New Albany News

District adds greeter, badge system to improve safety

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New Albany-Plain Local School District building principals met Monday, Dec. 17, with Superintendent April Domine to discuss the district's security procedures.

The meeting was prompted by the Friday, Dec. 14, murder of 26 students and adults at Sandy Hook Elementary School in Newtown, Conn. Twenty-one children and six adults were shot and killed by 20-year-old Adam Lanza of Newtown, who also died from a reported self-inflicted gunshot wound.

In a message sent to parents Dec. 16, Domine wrote, "The overwhelming grief we share causes us to reflect on how precious life is, how awesome the heroism is of those who care for children each day and how we must never cease to strive for intensifying our safety and security efforts."

It included details of the district's visitor check-in procedure that was enhanced Dec. 17 with a greeter stationed in the main entry of all buildings on campus. The greeter's job is to ensure all visitors sign in and wear a badge; the greeter also will keep an eye on all adults that enter the buildings.

Domine's message to parents reminded them that all doors are locked at the middle school and elementary school buildings except for front doors and main entrances. Several high school doors remained open in 2012, but that will change in 2013, she said.

The district faces some challenges with the open concept of its campus, in which middle school and high school students have to leave the school and go into a separate building housing the cafeteria. Some middle school students also are required to cross a grass oval and enter the high school to attend classes.

District spokesman Patrick Gallaway said the district already has implemented a badge system that will begin Jan. 7 when students return from winter break.

Middle school and high school students will be required to wear a badge that will unlock doors to the cafeteria and both the middle and high school buildings. This will allow the district to lock all high school doors except for the main entrance.

Many of the badges already had been distributed before the Dec. 14 shootings.

Elementary students will not require badges for building access because they always are with a teacher who will have a badge and can gain access, Gallaway said.

Domine encouraged the faculty in her message "to constantly remind ourselves of our vulnerabilities, proper check-in procedures for visitors, building door access and overall campus security inside our buildings and on the campus grounds. We have been considering how to improve security with our open-campus concept and our front-entry architecture. We have taken a very positive step with our key-card system and the locking of secondary doors to our buildings. Middle school and high school students will begin using key cards beginning the first day back from break to enter all buildings. We have also been researching improvements to front door security including buzz-in systems and remodeling/redesign."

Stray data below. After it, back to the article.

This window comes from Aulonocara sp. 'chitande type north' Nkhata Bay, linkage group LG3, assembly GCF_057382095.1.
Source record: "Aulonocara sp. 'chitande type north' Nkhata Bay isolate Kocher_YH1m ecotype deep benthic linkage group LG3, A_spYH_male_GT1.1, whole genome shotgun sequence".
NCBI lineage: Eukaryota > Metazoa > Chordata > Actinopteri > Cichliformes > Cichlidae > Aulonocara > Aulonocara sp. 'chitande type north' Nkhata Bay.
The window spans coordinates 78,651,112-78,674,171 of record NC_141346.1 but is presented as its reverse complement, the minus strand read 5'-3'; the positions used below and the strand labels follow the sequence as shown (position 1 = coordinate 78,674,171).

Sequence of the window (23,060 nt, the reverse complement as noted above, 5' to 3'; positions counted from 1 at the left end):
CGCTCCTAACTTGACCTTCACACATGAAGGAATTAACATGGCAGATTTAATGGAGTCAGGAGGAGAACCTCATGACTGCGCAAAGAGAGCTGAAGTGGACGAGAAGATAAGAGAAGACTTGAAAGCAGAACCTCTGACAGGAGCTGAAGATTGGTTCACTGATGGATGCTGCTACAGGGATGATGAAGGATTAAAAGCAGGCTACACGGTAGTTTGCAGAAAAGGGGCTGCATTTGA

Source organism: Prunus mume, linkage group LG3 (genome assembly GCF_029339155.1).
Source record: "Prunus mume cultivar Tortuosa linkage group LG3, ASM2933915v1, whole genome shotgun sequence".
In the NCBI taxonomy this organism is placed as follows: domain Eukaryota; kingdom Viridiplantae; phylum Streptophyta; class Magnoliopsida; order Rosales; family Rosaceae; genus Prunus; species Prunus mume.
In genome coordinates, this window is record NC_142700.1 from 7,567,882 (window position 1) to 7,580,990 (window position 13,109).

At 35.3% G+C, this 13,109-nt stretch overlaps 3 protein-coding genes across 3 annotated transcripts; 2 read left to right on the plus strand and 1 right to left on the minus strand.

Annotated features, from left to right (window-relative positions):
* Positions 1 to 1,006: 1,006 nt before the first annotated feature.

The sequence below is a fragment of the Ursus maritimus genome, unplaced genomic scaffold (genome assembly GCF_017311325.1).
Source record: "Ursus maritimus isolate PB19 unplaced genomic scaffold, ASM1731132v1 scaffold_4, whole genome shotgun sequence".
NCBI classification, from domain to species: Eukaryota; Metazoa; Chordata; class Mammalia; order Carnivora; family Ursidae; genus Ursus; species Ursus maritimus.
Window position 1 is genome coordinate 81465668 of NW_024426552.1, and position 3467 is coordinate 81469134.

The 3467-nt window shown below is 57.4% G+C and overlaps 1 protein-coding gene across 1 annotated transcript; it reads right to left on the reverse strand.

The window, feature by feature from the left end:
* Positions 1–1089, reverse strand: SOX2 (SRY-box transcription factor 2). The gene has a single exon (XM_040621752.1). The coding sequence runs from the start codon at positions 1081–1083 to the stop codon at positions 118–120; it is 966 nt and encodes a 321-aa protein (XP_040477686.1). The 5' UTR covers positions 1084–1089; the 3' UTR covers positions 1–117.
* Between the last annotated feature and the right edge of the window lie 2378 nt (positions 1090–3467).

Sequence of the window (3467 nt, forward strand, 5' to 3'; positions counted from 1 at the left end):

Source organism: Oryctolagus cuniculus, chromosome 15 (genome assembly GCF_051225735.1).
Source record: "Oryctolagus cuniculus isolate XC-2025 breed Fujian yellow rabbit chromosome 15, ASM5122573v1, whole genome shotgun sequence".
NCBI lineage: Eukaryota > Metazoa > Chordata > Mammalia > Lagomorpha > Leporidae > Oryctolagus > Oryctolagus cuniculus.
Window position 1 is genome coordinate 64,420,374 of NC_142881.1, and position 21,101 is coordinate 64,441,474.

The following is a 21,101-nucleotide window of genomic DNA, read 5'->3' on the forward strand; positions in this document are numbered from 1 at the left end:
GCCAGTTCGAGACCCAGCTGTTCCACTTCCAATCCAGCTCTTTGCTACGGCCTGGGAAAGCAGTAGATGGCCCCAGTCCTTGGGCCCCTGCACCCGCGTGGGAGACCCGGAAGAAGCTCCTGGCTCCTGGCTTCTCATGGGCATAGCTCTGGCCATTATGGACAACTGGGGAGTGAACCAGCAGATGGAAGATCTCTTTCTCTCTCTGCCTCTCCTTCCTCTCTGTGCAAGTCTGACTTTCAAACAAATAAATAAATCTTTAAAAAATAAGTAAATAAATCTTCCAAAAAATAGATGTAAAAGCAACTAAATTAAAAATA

Gallaway said a buzz-in system would allow the district to lock all doors and would require visitors to request entry before being able to gain access to any building.

He said all staff members and students also are being asked to use the district's anti-bullying procedure -- "If you see something, say something" -- in regard to school safety.

Parents were asked to offer suggestions on building safety and security and given information on how to talk to their children about the issue and other resources if they require more information.

Administrative staff members also were expected Dec. 18 to participate in enhanced training on securing the schools that was initiated last month by the district's school resource officer, Kevin Deckop.

"It had been scheduled for some time now, " Gallaway said. "We will go through that (Dec. 18) as an administrative team and then be able to roll it out for teachers, staff and students most likely when we return from winter break in January."

New Albany Police Chief Mark Chaney said the district already completed lock-down drills for each building. The drills "are designed to ensure the protection of students against acts of violence such as terrorism and the presence of weapons in a building," according to Domine's message to parents.

Chaney said, unfortunately, if someone wants to get into a school building, he or she can. In the Connecticut shooting, he said, the gunman shot out a window and a locked door to gain access.

"You could make the school a fortress," Chaney said, but then parents and volunteers would have trouble getting in.

He said it is a challenge to make a school an inviting, open and fun place that is safe, without making it seem like a military zone.

 

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